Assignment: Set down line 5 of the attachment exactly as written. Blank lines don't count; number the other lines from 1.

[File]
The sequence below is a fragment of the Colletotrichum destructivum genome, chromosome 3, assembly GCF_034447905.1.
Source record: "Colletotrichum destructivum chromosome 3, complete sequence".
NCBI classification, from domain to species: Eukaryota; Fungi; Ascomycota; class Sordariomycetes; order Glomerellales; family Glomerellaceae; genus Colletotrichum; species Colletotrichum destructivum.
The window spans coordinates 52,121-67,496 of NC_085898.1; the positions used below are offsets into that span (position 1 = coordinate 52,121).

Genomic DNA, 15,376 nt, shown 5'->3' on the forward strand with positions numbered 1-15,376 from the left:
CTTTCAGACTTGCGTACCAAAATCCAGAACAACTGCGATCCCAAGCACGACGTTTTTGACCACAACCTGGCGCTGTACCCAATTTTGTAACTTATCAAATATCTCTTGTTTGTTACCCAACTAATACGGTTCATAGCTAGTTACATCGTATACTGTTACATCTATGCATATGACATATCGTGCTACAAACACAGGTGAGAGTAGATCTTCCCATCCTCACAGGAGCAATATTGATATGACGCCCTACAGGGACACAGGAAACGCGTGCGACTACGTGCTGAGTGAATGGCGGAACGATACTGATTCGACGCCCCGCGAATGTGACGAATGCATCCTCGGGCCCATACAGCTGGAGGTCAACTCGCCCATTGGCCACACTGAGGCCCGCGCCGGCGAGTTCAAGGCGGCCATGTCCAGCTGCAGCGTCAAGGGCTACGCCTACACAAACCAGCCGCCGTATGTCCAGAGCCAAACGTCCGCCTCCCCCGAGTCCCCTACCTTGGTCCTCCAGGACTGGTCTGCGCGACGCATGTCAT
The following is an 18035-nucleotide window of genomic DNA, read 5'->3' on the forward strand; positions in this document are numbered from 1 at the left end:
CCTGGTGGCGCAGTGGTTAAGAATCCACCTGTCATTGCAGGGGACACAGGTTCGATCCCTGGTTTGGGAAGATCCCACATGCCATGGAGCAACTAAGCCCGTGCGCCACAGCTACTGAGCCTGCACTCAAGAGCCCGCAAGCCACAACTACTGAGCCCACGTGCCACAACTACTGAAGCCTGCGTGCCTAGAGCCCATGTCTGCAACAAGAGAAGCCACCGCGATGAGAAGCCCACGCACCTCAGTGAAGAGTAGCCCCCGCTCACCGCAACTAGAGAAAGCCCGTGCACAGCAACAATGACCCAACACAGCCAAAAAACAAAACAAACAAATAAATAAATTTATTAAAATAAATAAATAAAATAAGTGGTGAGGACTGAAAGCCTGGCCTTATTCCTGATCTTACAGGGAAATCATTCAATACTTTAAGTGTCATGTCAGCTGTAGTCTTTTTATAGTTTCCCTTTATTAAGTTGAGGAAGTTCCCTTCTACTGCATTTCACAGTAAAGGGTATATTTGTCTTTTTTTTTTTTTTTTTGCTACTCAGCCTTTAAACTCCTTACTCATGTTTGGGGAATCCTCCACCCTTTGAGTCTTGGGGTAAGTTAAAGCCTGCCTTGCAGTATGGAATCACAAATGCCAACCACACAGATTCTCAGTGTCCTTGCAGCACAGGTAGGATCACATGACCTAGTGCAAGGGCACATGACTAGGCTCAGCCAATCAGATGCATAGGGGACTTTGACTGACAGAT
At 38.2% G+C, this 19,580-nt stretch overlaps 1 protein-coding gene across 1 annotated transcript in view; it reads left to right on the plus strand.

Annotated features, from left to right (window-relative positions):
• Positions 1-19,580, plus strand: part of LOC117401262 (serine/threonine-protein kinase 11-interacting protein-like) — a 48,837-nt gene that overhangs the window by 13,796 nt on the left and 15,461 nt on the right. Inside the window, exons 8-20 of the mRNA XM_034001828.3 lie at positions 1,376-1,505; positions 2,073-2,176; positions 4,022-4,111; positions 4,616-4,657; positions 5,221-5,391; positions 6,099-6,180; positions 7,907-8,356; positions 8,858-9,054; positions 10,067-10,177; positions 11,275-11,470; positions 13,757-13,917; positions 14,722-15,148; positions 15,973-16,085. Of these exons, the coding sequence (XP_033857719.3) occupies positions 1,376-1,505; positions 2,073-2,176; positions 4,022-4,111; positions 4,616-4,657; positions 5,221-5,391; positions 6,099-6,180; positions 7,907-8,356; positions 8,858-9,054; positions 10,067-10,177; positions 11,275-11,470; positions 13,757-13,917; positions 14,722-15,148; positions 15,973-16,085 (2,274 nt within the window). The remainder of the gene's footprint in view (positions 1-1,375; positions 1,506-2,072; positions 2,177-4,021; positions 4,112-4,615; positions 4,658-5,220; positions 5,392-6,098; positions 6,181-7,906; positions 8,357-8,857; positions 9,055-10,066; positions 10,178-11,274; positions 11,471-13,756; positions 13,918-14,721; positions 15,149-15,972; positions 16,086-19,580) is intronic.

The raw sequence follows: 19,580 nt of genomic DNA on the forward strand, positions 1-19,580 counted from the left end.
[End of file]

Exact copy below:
Genomic DNA, 15,376 nt, shown 5'->3' on the forward strand with positions numbered 1-15,376 from the left: